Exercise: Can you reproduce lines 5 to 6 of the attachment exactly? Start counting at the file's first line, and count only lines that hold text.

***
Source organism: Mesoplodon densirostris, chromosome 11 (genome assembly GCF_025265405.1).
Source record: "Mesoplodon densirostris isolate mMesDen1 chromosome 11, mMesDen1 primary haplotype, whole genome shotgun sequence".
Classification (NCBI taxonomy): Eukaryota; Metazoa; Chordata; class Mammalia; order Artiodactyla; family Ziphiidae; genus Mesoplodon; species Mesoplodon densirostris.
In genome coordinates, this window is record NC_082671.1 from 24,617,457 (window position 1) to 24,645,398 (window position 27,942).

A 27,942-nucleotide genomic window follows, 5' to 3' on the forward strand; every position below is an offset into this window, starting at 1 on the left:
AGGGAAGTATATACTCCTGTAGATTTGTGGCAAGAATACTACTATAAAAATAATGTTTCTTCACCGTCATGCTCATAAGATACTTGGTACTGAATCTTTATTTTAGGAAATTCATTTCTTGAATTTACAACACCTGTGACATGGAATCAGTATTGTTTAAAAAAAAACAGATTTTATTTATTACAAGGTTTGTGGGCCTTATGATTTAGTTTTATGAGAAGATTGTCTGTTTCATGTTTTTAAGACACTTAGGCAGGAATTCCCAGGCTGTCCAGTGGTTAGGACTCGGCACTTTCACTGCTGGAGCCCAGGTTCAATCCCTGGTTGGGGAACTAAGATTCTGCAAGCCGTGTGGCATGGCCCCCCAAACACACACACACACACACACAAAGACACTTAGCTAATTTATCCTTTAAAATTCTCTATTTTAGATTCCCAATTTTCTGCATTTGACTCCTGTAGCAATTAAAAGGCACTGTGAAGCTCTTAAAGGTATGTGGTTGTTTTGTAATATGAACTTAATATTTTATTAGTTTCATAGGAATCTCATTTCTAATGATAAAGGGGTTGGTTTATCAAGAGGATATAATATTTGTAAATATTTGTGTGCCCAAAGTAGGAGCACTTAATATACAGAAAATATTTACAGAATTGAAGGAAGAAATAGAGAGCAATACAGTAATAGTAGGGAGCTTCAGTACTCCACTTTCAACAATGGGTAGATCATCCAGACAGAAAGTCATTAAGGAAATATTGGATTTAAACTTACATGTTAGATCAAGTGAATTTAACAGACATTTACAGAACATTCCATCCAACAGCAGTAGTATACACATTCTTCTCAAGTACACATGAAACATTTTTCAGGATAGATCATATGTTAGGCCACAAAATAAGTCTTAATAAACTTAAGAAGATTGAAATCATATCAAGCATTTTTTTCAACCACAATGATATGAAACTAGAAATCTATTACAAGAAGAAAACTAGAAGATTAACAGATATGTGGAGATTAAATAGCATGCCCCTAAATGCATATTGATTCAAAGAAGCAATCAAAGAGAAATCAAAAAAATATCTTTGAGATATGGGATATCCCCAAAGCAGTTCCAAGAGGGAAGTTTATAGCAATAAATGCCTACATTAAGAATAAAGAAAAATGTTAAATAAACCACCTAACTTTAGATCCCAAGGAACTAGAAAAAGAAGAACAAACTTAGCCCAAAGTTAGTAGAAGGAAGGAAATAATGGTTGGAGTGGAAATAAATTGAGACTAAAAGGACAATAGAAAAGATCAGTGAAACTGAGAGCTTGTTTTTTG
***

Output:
A 27,942-nucleotide genomic window follows, 5' to 3' on the forward strand; every position below is an offset into this window, starting at 1 on the left:
AGGGAAGTATATACTCCTGTAGATTTGTGGCAAGAATACTACTATAAAAATAATGTTTCTTCACCGTCATGCTCATAAGATACTTGGTACTGAATCTTTATTTTAGGAAATTCATTTCTTGAATTTACAACACCTGTGACATGGAATCAGTATTGTTTAAAAAAAAACAGATTTTATTTATTACAAGGTTTGTGGGCCTTATGATTTAGTTTTATGAGAAGATTGTCTGTTTCATGTTTTTAAGACACTTAGGCAGGAATTCCCAGGCTGTCCAGTGGTTAGGACTCGGCACTTTCACTGCTGGAGCCCAGGTTCAATCCCTGGTTGGGGAACTAAGATTCTGCAAGCCGTGTGGCATGGCCCCCCAAACACACACACACACACACACAAAGACACTTAGCTAATTTATCCTTTAAAATTCTCTATTTTAGATTCCCAATTTTCTGCATTTGACTCCTGTAGCAATTAAAAGGCACTGTGAAGCTCTTAAAGGTATGTGGTTGTTTTGTAATATGAACTTAATATTTTATTAGTTTCATAGGAATCTCATTTCTAATGATAAAGGGGTTGGTTTATCAAGAGGATATAATATTTGTAAATATTTGTGTGCCCAAAGTAGGAGCACTTAATATACAGAAAATATTTACAGAATTGAAGGAAGAAATAGAGAGCAATACAGTAATAGTAGGGAGCTTCAGTACTCCACTTTCAACAATGGGTAGATCATCCAGACAGAAAGTCATTAAGGAAATATTGGATTTAAACTTACATGTTAGATCAAGTGAATTTAACAGACATTTACAGAACATTCCATCCAACAGCAGTAGTATACACATTCTTCTCAAGTACACATGAAACATTTTTCAGGATAGATCATATGTTAGGCCACAAAATAAGTCTTAATAAACTTAAGAAGATTGAAATCATATCAAGCATTTTTTTCAACCACAATGATATGAAACTAGAAATCTATTACAAGAAGAAAACTAGAAGATTAACAGATATGTGGAGATTAAATAGCATGCCCCTAAATGCATATTGATTCAAAGAAGCAATCAAAGAGAAATCAAAAAAATATCTTTGAGATATGGGATATCCCCAAAGCAGTTCCAAGAGGGAAGTTTATAGCAATAAATGCCTACATTAAGAATAAAGAAAAATGTTAAATAAACCACCTAACTTTAGATCCCAAGGAACTAGAAAAAGAAGAACAAACTTAGCCCAAAGTTAGTAGAAGGAAGGAAATAATGGTTGGAGTGGAAATAAATTGAGACTAAAAGGACAATAGAAAAGATCAGTGAAACTGAGAGCTTGTTTTTTG